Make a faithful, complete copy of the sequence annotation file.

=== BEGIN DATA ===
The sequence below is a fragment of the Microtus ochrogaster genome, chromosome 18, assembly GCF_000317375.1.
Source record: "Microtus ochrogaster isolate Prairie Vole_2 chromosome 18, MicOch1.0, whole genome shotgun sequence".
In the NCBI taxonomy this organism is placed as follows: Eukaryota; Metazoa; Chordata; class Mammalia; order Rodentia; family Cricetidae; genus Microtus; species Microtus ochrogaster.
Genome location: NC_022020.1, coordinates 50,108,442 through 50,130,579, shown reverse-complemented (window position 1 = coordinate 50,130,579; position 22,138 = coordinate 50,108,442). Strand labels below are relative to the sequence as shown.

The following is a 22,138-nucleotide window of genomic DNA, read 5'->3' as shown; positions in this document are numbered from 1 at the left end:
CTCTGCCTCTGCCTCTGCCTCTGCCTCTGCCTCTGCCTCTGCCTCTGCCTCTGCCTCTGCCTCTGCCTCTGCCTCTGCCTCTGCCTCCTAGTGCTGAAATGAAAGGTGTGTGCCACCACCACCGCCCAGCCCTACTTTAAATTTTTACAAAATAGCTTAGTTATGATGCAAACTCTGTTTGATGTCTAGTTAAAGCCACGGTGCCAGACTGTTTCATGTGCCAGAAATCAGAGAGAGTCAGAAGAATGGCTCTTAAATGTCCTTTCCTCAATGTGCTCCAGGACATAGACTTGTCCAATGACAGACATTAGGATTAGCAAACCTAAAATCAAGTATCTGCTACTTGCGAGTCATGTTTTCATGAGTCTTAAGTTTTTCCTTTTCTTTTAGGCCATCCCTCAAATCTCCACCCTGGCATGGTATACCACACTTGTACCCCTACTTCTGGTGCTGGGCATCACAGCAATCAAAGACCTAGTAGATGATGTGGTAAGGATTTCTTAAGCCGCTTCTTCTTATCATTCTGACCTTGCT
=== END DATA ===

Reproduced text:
The sequence below is a fragment of the Microtus ochrogaster genome, chromosome 18, assembly GCF_000317375.1.
Source record: "Microtus ochrogaster isolate Prairie Vole_2 chromosome 18, MicOch1.0, whole genome shotgun sequence".
In the NCBI taxonomy this organism is placed as follows: Eukaryota; Metazoa; Chordata; class Mammalia; order Rodentia; family Cricetidae; genus Microtus; species Microtus ochrogaster.
Genome location: NC_022020.1, coordinates 50,108,442 through 50,130,579, shown reverse-complemented (window position 1 = coordinate 50,130,579; position 22,138 = coordinate 50,108,442). Strand labels below are relative to the sequence as shown.

The following is a 22,138-nucleotide window of genomic DNA, read 5'->3' as shown; positions in this document are numbered from 1 at the left end:
CTCTGCCTCTGCCTCTGCCTCTGCCTCTGCCTCTGCCTCTGCCTCTGCCTCTGCCTCTGCCTCTGCCTCTGCCTCTGCCTCTGCCTCCTAGTGCTGAAATGAAAGGTGTGTGCCACCACCACCGCCCAGCCCTACTTTAAATTTTTACAAAATAGCTTAGTTATGATGCAAACTCTGTTTGATGTCTAGTTAAAGCCACGGTGCCAGACTGTTTCATGTGCCAGAAATCAGAGAGAGTCAGAAGAATGGCTCTTAAATGTCCTTTCCTCAATGTGCTCCAGGACATAGACTTGTCCAATGACAGACATTAGGATTAGCAAACCTAAAATCAAGTATCTGCTACTTGCGAGTCATGTTTTCATGAGTCTTAAGTTTTTCCTTTTCTTTTAGGCCATCCCTCAAATCTCCACCCTGGCATGGTATACCACACTTGTACCCCTACTTCTGGTGCTGGGCATCACAGCAATCAAAGACCTAGTAGATGATGTGGTAAGGATTTCTTAAGCCGCTTCTTCTTATCATTCTGACCTTGCT